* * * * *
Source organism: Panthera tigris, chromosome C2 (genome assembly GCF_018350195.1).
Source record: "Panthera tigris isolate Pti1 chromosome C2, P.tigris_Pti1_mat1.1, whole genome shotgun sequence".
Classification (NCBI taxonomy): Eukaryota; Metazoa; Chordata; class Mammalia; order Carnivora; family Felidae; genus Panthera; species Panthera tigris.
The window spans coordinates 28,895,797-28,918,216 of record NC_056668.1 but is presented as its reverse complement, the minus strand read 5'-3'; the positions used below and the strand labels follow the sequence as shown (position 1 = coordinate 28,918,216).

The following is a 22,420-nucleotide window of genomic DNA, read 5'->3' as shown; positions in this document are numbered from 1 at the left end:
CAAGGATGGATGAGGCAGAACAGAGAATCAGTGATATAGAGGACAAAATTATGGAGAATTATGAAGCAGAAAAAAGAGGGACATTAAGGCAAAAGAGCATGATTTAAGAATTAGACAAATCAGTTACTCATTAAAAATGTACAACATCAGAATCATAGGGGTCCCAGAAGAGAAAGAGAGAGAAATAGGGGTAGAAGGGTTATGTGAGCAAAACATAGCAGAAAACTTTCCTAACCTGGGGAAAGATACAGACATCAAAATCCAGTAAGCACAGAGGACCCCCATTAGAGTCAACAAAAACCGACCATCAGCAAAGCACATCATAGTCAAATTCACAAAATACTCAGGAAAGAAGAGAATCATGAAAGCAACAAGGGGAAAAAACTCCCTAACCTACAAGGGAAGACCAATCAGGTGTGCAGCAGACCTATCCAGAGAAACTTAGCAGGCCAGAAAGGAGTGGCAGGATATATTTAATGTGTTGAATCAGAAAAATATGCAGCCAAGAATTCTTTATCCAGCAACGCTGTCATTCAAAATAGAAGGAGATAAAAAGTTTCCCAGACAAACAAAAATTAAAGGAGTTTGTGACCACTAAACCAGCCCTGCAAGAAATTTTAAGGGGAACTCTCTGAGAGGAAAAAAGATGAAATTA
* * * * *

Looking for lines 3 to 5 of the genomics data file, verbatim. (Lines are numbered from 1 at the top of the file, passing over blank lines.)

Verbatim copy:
Classification (NCBI taxonomy): Eukaryota; Metazoa; Chordata; class Mammalia; order Carnivora; family Felidae; genus Panthera; species Panthera tigris.
The window spans coordinates 28,895,797-28,918,216 of record NC_056668.1 but is presented as its reverse complement, the minus strand read 5'-3'; the positions used below and the strand labels follow the sequence as shown (position 1 = coordinate 28,918,216).

The following is a 22,420-nucleotide window of genomic DNA, read 5'->3' as shown; positions in this document are numbered from 1 at the left end: